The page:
The Ford/firestone Case
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The Ford/Firestone Case
This case involves Ford and the Japanese tire manufacturer, Bridgestone/Firestone. The Ford Explorers which were prone to rolling over, came equipped with Firestone defected tires. The tire seemed to have a defect that caused the tread to separate from the whole of the tire and cause the vehicle to flip. Although Firestone knew about such defects, they continued to produce despite knowing the deadly consequences that lay behind their actions. The Explorer also had a bad reputation of rolling over and Ford knew it. As a result, fatal accidents occurred from these two combinations. Since this was a very serious safety issue, Ford and Firestone were ordering the recall of problem tires in Saudi Arabia, Venezuela and Asia but not in the United States. So, did the company act ethically in resolving this crisis? No, the companies failed to fix the problem in the United States. According to NHTSA, the tires have caused many deaths and injuries in the United States. In fact, these accidents would have not occurred if both companies have solved the problem immediately. Thus, despite the obvious safety issues, there were also fundamental ethical issues.
Did they protect the health and well being of affected publics?
Ford and Firestone knew that they were having problems with their products before all of these accidents happened. For instance “Ford internal documents show the company engineers recommended changes to the vehicle design after it rolled over in company tests prior to introduction.”(www.ratical.org/corporation) Moreover, “In 1998, mounting insurance claims already had indicated to financial staff members at Firestone that a problem existed with the tires.” (www.ombuds.org.) But Ford and Firestone did not take any action to fix the problem. So it was obvious then that they were not concerned for the well being of the people. Even staff members who knew that the safety of customers was in danger due to the defect of these tires, failed to report it to the authorities. And when Firestone was confronted with accusations about the performance of the tire, they provided misleading information. Therefore, this represented a very critical ethical problem. According to an executive director of auto safety, “if consumers never find out about this problem, these companies will end up saving millions of dollars in recall costs at the expense of peoples safety and lives”( www.autosafety.org). So it seemed then that money was more of a concern than consumer safety.
Another ethical issue was the fact that they kept the defects of their tires secret. When people sued them for rollover crashes, they settled the lawsuits with orders forbidding the lawyers and the victims from telling about the problem to others. Moreover, according to attorneys at law “orders that conceal safety defect information are unethical when imposed as a condition of settlement, because they force the lawyer and client to choose between the timely completions of their case and withholding information from the public.”(www.kraftlaw.com).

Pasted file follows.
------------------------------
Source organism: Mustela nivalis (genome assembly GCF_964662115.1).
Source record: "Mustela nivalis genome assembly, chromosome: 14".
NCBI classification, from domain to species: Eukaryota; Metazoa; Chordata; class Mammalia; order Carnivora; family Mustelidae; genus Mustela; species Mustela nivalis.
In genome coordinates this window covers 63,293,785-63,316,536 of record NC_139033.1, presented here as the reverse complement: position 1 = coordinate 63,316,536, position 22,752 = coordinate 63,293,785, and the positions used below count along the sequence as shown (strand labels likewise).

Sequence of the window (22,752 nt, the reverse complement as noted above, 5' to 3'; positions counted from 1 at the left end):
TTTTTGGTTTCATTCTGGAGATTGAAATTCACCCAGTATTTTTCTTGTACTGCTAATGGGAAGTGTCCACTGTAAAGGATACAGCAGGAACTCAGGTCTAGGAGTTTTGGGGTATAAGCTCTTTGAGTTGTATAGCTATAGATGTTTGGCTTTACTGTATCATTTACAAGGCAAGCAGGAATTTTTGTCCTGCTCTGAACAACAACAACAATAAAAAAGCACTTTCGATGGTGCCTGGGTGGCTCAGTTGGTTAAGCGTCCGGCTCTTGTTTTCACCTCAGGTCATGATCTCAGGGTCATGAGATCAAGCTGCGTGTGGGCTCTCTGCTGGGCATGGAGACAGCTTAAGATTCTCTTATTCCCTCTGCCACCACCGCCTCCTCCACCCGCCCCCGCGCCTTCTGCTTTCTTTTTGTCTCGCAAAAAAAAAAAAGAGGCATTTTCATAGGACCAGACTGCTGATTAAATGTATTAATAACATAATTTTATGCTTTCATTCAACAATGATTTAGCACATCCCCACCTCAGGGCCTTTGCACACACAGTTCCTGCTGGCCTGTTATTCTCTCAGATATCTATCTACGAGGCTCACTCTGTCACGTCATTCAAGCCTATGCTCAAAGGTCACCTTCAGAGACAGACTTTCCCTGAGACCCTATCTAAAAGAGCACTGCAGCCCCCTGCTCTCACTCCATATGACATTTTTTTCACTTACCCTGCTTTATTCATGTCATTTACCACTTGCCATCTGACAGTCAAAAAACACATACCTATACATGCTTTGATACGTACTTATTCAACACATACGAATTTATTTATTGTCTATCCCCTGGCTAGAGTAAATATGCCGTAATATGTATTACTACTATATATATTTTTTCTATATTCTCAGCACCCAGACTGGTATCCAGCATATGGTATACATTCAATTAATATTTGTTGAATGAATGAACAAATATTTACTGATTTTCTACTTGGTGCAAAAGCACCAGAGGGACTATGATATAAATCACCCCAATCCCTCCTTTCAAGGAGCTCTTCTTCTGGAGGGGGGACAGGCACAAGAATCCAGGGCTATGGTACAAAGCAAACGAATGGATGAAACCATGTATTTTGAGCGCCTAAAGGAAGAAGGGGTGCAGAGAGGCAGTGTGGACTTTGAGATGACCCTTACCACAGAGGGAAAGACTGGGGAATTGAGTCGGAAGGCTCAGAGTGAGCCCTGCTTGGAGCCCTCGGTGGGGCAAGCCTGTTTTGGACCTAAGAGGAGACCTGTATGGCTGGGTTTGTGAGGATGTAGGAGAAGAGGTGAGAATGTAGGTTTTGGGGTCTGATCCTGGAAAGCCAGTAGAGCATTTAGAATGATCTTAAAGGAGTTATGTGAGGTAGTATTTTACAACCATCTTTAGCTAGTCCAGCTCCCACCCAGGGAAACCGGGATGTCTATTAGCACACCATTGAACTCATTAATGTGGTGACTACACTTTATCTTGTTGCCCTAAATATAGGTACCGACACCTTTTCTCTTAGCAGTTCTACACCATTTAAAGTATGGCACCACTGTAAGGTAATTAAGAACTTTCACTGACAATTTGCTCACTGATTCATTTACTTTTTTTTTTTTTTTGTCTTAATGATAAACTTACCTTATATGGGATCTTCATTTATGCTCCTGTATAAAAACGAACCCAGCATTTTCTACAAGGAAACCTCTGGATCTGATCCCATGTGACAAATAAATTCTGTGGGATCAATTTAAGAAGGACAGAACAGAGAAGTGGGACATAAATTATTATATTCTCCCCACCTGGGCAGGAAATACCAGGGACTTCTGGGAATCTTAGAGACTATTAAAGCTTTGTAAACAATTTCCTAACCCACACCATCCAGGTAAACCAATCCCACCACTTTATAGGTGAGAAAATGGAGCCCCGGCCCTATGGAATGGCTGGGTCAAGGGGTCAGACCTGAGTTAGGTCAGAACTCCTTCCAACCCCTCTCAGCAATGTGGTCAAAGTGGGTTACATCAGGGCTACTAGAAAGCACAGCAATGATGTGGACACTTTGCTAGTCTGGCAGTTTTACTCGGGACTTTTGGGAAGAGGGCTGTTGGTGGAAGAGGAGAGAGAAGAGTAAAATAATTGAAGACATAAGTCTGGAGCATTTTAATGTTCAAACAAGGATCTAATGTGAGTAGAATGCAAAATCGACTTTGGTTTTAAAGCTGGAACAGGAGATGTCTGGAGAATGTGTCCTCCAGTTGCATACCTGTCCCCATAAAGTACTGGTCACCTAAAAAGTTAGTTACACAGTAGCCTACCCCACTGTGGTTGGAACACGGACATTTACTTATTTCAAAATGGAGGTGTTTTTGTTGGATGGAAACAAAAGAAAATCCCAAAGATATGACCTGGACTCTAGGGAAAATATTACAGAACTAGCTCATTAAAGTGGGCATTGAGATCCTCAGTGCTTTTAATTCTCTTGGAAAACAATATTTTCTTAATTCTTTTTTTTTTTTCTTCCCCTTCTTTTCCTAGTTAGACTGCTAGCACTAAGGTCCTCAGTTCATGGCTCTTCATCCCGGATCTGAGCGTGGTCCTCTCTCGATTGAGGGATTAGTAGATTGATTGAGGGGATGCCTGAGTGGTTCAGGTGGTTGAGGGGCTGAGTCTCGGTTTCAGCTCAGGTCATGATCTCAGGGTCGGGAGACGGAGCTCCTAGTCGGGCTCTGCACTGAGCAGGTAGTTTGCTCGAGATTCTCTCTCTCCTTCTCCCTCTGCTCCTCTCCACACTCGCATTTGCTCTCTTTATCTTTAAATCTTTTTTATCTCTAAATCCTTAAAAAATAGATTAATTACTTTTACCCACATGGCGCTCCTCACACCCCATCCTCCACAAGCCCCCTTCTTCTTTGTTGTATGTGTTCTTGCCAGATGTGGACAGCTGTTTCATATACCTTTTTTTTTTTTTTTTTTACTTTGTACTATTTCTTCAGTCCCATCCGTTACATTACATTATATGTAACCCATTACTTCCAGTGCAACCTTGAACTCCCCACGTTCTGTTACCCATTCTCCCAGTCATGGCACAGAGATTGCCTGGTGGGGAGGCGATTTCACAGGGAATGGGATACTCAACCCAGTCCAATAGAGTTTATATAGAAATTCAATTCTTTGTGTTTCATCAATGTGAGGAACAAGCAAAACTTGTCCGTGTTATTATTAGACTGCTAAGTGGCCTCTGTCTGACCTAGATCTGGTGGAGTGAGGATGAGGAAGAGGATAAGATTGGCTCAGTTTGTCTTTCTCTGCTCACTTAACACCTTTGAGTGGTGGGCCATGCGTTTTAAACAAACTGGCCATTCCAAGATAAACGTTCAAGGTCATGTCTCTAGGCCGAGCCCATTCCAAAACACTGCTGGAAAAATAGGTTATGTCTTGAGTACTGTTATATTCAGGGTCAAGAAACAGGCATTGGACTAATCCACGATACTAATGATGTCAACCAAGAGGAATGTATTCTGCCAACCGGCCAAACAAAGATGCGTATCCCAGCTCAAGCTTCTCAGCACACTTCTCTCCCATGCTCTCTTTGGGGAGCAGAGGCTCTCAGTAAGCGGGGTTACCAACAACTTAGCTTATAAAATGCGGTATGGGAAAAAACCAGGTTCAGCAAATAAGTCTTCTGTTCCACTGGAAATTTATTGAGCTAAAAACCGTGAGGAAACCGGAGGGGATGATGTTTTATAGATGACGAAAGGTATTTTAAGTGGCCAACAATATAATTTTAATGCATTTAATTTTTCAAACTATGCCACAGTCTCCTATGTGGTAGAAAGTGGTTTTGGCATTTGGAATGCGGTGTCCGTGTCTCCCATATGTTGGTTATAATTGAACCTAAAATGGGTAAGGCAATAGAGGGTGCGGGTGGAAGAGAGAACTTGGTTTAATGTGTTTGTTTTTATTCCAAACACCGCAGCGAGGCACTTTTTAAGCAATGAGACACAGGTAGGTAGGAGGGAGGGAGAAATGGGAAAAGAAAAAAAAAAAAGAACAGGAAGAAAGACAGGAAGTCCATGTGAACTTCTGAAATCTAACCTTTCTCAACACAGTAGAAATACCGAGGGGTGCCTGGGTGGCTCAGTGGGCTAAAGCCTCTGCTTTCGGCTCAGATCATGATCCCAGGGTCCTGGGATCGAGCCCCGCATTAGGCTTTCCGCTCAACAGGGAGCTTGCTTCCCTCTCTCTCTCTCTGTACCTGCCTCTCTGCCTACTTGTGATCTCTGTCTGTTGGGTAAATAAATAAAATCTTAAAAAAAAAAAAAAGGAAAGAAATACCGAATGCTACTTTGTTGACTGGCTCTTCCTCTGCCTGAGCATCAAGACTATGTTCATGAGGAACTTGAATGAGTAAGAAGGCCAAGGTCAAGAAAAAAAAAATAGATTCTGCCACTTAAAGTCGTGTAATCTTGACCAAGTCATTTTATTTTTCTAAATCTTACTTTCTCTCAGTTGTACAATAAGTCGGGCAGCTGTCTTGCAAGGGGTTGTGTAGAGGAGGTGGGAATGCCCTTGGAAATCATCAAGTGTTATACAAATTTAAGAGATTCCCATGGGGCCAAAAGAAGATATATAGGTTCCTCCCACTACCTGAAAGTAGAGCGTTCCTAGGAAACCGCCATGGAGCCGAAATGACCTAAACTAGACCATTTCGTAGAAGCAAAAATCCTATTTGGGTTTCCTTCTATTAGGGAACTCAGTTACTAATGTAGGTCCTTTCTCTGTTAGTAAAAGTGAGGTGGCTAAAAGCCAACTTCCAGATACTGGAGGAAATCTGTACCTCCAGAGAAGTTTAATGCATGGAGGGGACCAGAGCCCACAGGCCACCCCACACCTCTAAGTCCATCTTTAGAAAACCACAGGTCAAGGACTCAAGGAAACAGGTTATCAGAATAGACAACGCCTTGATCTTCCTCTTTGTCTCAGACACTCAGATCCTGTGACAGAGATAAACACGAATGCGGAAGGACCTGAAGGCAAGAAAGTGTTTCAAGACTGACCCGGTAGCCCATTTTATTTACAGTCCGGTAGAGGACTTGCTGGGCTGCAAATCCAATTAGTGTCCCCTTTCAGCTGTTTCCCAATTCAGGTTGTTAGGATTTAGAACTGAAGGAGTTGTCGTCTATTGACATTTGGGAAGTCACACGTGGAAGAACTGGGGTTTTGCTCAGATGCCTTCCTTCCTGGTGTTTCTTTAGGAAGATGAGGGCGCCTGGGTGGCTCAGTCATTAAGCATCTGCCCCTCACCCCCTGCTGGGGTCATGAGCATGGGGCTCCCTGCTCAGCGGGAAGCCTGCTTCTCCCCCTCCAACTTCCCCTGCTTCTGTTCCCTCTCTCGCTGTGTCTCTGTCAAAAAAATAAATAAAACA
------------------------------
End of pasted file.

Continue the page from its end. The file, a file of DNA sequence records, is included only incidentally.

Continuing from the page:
According to NHTSA companies are supposed to report any defects of their products to them. So Ford and Firestone had a legal obligation to report this problem. But they failed to inform NHTSA of the growing problem with their products. So, they covered up their mistakes by not telling. “Covering up defects to avoid recalls is profitable for manufacturers even if they get caught by NHTSA.”(www.autosafety.org). NHTSA knew that they were having problems for a while. For instance, NHTSA got complaints from consumers in the early 90s. In addition they receive complaints from insurance companies and other organizations. But they failed to take it seriously. As a result, Ford and Firestone continued getting away with their unethical conduct.
Did these companies assume social responsibility right away?
By the year 2000, over 100 people were killed in accidents involving the Ford Explorer equipped with Firestone tires. This led to an investigation by NHTSA and the recall of tires by Firestone and Ford. .So, “Firestone recalled 6.5 million tires, mostly original equipment on the Ford Explorer, the worlds top-selling sport utility.”(www.forbes.com).So, did these companies assume social responsibility right away? No, according to Autosafety, “the Ford Motor Company has known about this problem since it began, yet it has concealed it from consumers and government regulators for well over a decade” (www.autosafety.org) In addition, when they were confronted by the authorities they were blaming each other. For instance, Firestone blamed the problem with the Ford Explores and Ford blamed